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LAWRIE WILLIAMS: Follow GLD for guide to ‘big money’ gold investment

Since mid-August some 69 tonnes of gold – worth around US$2.9 billion at the current gold price – has been deposited into the world’s biggest gold ETF – SPDR Gold Shares (GLD).  This kind of volume can only result from some very significant institutional purchases into the ETF.  GLD had previously seen liquidations of around 80 tonnes over the prior two month period so the latest purchases represent a huge turnaround in sentiment by the ‘big money’.  Thus the regular monitoring of the GLD total gold holding tends to provide an excellent indicator of institutional sentiment towards gold, which had been distinctly lacking in the 2-3 year period following gold’s peak spot price level achieved in Q3 2011.

In the late 2011 to end-2015 period the only thing which prevented gold falling back perhaps below $1,000 an ounce, as many were predicting, was huge Asian demand – notably from China – which was easily soaking up the almost 680 tonnes of gold liquidated out of GLD over that period – an amount added to by sales of gold out of other ETFs around the world.

2016 saw quite a turnaround in both the overall gold ETF holdings and the gold price itself – at least until the mid year when both turned down again until the year end.  Since then both the gold price and the ETF gold holdings have picked up again – apart from the rather anomalous fall in the GLD holding in June and July (although the level of falls over this period were not mirrored in other gold ETFs – not even in the second largest U.S. gold ETF – the iShares Gold Trust).

Asian demand had slipped too – notably in India in 2016 – which had perhaps contributed to the gold price not taking off over that period, but this year Indian demand has picked up in the first half of the year and could see another surge later in the year, while Chinese demand appears to be holding up pretty well.  If this is accompanied by a pick-up in gold ETF purchases, at a time when global new mined gold output appears to be beginning to fall at last – peak gold having been reached perhaps in late 2016 -  we could well be seeing a squeeze in physical gold availability, particularly if gold ETF investment continues to appreciate.  And the easiest way to monitor this is via GLD which publishes daily movements in gold investment into, or out of, the fund on its website – www.spdrgoldshares.com/usa/historical-data .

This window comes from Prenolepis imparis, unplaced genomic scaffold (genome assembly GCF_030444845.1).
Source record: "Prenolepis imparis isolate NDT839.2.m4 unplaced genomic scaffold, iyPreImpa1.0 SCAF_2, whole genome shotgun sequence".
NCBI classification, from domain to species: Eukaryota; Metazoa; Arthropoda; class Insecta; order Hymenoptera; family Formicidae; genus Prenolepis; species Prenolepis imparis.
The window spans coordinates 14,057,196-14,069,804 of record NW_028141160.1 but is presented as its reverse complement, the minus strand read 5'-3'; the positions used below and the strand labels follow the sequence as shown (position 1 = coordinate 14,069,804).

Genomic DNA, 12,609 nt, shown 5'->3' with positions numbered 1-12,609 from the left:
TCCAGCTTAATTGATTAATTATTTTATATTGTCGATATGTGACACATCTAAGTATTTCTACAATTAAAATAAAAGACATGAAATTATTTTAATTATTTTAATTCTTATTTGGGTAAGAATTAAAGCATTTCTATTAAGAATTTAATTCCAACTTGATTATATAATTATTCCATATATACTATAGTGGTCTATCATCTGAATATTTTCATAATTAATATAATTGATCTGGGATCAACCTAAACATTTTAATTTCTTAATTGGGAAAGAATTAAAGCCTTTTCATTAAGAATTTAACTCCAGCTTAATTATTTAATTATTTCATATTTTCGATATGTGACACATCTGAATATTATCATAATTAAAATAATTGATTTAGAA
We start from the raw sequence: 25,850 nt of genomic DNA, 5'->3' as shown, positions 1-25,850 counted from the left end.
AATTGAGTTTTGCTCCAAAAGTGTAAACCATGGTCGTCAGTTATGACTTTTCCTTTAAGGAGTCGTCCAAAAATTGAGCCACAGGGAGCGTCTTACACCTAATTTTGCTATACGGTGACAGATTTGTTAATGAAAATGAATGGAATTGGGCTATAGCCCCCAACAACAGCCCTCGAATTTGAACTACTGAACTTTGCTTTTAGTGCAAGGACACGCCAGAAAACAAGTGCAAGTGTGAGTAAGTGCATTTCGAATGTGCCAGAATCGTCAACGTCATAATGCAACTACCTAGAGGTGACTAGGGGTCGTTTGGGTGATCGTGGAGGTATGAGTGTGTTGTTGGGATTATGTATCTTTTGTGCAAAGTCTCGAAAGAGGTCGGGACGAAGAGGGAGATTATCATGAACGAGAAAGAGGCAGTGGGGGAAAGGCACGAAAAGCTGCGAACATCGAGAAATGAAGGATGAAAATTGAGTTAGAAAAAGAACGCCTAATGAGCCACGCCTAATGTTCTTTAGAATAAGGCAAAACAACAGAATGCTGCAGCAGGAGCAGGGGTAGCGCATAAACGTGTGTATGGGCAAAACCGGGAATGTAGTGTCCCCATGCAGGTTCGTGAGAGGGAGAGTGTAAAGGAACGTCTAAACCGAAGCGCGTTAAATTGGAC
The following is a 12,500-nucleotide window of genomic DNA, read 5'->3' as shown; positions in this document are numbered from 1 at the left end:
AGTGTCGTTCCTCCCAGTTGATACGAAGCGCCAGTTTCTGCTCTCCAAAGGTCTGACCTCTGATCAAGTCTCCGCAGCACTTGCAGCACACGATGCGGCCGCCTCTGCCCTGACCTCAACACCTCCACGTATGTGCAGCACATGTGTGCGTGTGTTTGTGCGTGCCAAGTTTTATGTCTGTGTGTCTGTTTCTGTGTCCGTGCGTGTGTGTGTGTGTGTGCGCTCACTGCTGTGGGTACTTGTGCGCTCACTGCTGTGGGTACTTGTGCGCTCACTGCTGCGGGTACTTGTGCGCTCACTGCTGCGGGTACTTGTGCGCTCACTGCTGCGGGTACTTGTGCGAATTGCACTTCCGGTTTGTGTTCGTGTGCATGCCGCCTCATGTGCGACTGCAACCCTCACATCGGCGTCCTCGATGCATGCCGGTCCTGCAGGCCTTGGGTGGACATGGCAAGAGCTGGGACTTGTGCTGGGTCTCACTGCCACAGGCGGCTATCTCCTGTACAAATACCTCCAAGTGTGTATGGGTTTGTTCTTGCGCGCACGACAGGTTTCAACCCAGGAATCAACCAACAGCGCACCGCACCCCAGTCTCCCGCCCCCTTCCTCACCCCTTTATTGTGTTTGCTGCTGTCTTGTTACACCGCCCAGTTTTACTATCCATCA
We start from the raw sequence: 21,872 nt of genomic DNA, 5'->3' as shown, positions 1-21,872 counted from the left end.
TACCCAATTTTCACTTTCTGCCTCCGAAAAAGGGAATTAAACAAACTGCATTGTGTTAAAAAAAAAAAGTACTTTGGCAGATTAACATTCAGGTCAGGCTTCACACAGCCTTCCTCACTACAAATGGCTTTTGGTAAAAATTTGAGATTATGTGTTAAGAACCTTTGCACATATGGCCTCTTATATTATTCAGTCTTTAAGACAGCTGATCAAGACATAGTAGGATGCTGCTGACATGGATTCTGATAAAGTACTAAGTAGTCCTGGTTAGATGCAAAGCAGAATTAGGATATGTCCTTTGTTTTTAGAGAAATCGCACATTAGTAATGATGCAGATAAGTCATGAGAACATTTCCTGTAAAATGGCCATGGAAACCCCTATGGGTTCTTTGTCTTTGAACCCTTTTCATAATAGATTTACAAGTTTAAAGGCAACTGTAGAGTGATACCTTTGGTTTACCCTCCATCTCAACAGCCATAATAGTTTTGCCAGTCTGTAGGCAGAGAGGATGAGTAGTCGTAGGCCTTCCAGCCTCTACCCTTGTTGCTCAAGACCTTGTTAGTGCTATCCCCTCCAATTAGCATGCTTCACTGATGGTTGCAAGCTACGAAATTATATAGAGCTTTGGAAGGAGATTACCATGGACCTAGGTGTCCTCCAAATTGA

So our advice as a pointer to the likely direction of the gold price as represented by institutional gold investment sentiment is to keep a close eye on the overall trend of investment into, or out of, GLD.  At the moment it appears to be in a rising phase which is positive for the gold price – particularly given global geopolitical uncertainties which could trigger additional strong moves. – and as long as Asian demand holds up reasonably well.  Overall, longer term, as global wealth increases, particularly in the huge population nations of China and India, while global gold supply is either static or falling – albeit slowly – gold demand looks to be likely to increase while supply is slowly diminishing.  This is a classic rising price scenario over time which is why many observers are predicting ever-higher gold prices in the medium to long term.  We would concur with this viewpoint.

26 Sep 2017

About the author

Lawrence Williams

Lawrence (Lawrie) Williams is a well known London-based writer and commentator on financial and political subjects, but specialising in precious metals news and commentary. He is a qualified and experienced mining engineer having graduated in mining engineering from The Royal School of Mines, a constituent college of Imperial College, London – recently described as the World’s No. 2 University (after MIT).

e: lawrie.williams@sharpspixley.com

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